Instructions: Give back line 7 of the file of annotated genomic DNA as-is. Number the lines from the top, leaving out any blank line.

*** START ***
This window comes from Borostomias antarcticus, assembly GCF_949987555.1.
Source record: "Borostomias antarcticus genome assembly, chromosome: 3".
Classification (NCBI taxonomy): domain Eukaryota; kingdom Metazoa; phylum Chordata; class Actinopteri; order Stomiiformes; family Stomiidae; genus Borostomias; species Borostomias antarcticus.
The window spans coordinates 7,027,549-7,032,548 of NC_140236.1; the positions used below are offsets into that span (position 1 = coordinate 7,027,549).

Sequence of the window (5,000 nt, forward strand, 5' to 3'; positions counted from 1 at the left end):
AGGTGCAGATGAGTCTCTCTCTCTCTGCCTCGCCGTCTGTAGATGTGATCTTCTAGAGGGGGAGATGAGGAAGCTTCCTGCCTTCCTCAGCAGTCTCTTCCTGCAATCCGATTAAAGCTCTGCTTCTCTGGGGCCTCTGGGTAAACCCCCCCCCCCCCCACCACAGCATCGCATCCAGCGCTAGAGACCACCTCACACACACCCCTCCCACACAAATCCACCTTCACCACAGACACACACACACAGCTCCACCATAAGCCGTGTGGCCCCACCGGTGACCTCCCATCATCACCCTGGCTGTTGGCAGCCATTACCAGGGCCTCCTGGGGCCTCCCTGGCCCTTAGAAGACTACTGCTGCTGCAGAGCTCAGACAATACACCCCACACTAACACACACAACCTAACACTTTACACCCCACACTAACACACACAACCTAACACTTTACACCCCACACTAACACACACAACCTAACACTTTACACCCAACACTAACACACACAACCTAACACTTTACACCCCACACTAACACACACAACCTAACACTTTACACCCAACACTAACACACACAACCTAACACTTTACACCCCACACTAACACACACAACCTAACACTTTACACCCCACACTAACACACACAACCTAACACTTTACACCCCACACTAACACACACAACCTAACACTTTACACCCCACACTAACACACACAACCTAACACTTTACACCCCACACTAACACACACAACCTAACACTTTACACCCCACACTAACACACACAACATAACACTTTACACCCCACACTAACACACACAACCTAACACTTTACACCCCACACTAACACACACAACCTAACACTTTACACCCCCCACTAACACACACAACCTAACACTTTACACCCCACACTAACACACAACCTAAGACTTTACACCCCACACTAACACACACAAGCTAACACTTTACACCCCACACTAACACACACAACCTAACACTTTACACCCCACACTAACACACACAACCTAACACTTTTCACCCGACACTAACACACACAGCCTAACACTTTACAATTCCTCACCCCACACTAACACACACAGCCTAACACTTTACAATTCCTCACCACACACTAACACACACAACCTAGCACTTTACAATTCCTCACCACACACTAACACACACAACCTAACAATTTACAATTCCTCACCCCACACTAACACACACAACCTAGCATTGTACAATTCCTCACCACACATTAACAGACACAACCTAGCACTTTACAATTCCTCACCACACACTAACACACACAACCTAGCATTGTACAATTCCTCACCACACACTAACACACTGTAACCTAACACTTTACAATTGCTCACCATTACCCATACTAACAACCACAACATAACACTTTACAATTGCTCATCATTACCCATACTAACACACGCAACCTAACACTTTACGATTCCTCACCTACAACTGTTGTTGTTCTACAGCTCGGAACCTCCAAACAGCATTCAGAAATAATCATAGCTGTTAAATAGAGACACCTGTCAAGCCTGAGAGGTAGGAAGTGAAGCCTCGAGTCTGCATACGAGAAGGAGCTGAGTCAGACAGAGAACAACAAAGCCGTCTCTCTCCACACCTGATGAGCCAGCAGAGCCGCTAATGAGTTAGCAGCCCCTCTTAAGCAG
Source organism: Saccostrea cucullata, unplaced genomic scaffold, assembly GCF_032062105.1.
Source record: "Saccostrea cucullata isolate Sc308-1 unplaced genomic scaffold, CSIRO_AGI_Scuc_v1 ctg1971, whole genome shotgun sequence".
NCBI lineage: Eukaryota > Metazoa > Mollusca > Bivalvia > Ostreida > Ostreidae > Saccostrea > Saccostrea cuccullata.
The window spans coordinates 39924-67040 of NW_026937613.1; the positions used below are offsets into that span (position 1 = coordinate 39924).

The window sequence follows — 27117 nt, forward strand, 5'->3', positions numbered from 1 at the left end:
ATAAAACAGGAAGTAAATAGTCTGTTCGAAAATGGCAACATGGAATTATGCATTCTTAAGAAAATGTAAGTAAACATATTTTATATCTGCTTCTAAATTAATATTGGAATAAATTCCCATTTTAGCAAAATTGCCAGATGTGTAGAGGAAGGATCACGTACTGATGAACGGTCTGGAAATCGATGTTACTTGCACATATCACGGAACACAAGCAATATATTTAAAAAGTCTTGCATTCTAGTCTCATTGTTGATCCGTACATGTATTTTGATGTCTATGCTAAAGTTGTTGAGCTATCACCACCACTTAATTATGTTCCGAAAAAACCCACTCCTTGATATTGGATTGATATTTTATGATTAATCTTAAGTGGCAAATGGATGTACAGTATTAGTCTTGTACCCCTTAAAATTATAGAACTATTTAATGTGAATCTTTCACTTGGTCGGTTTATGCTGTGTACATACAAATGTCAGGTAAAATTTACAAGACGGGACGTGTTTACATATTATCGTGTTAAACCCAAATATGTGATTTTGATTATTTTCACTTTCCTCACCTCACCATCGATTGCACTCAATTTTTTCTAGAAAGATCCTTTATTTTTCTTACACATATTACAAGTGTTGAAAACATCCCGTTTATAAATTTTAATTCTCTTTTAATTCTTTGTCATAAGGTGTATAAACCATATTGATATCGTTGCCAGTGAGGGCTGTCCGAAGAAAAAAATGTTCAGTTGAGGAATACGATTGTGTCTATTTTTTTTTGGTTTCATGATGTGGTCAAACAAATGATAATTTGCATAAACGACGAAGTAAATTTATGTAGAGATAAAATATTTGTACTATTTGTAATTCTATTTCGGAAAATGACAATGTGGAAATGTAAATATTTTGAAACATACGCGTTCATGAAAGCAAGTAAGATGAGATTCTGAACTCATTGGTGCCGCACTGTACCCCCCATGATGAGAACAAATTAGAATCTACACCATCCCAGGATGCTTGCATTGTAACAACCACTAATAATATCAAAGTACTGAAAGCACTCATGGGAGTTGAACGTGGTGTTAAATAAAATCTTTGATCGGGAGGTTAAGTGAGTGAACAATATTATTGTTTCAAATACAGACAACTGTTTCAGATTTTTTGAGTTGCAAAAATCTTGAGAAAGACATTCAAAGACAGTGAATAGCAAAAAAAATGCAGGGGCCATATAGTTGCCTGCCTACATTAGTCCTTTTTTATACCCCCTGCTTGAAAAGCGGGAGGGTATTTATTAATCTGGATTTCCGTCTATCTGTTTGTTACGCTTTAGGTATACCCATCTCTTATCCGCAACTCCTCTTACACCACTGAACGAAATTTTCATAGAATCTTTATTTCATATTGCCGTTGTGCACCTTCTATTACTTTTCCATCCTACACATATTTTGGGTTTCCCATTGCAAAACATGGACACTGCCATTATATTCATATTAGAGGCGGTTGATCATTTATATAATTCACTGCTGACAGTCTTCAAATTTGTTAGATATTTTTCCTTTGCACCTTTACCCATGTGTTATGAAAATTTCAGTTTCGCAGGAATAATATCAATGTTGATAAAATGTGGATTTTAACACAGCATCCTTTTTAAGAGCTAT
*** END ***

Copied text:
Source organism: Saccostrea cucullata, unplaced genomic scaffold, assembly GCF_032062105.1.